The chances of being hit by a chunk of space rock are measured in the billions-to-one. Roy Fausset, 59, had the closest of escapes last month when what scientists now say was a meteorite crashed through his New Orleans home.
I walked through my front door and it was like a mortar bomb had fallen on my house.
There was dust all over the floor of the entrance way and the two doors leading to a utility room and the powder room had been blown open.
Most space rocks burn up in the sky
There was ceiling debris everywhere. I thought it must have been a broken pipe, but there was no water.
As I was coming home, I'd noticed something on the roof, but had thought nothing of it. It turned out there was a hole the size of a basketball through the tiles.
Whatever it was, it had passed through the attic, then my daughter's bedroom, through the powder room and into the crawl space under the floor.
I thought it must have been some frozen waste that had fallen from a passenger airliner - they are carrying out improvements at our local airport, so planes have been diverted over our house.
I called the police. An investigator went down into the crawl space and he found some rock fragments. There are no rocks in New Orleans, it's all silt. He said: 'It's a meteorite.'
We really dodged the bullet. If anyone had been at home, they might have been killed.
I took a sample over to the nearby Tulane University, where Stephen Nelson - the head of earth and environmental sciences department - examined it.
He said the rock was rhyolite - which is found in Mexico and Texas. He thought it must have been thrown out of a plane by a vandal or become attached to a plane somehow and then fallen off.
But now, after further analysis, it seems it has a profile consistent with that of a meteorite. The police investigator was right.
I've collected up all the pieces. It's not a meteorite from Mars or Venus, which sell for $1,500 a gram. It probably came from an asteroid, so is only worth $3 - $10 a gram. It might help with the repairs.
But I don't care about the money. I'm just very grateful that no one was injured. We really dodged the bullet. If anyone had been at home, they might have been killed. I think just hearing the noise would have caused me to expire.
I keep asking: Why me? Maybe God was telling me something?
One of my neighbours was out in her yard with her children eating popsicles. They heard the impact and thought it was a car accident. If it had fallen 100 feet away, they could all have died.
I've been very disorientated by the whole thing, especially when I consider what a narrow escape we all had and what could have happened.
I keep asking: Why me? Maybe God was telling me something? I certainly went to church on Sunday and I will never mock Him as I did in my foolish youth.
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We had a meteor sizzle through the air and land in a swamp nearby, years ago. Never thought it was a message from beyond though! Just a reminder that it's a messy solar system.I've been told by a scientist that very tiny meteorites are constantly falling virtually everywhere on this planet.They accumulate on roofs and wash down through rain gutters and downspouts.You can try to find them by removing the soil under the downspouts and running a good magnet over it.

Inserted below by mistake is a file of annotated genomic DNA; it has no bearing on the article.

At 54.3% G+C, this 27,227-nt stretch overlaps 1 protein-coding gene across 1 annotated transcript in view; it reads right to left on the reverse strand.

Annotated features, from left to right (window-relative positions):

About 14 years ago my children were playing in the garden here in rural Leicestershire, UK. One of them came in and said there was blue ice in a hole in the grass. It was a baking hot day and, as the children were quite young, I went out thinking that I would quickly be dispelling this idea. But they were right ...a large chunk of blue ice, about a cubic foot was embedded in the grass to a depth of 10-12 inches in the summer-hardened earth. We supposed that it had fallen from a plane and although there were denials from our local airport, we suspected that somehow it was disinfectant from lavatories that made it so very bright blue. Clearly, the object would have killed a child and we counted ourselves more than lucky that everyone was OK. Planes still pass overhead all the time as they approach to land near Loughborough and I often wonder about the risk of a recurrence. One thing is for sure though, however low the probability, you don't have to wait for meteorites for a headache that could ruin your day.
Joan Taylor, UK
The chances of any one of us being hit by a meteorite may be billions to one, but there are billions of humans now - so the chances of someone somewhere (or rather, someone's house somewhere) getting hit by a metiorite are not nearly as high. The earth's atmosphere is constantly bombarded with meteorites, most of them thankfully small, but some do reach the ground.
Chance in a billion of hitting him or hitting his house and going straight though? The odds are there but there's no need to be paranoid about it.
Darren Moore, UK
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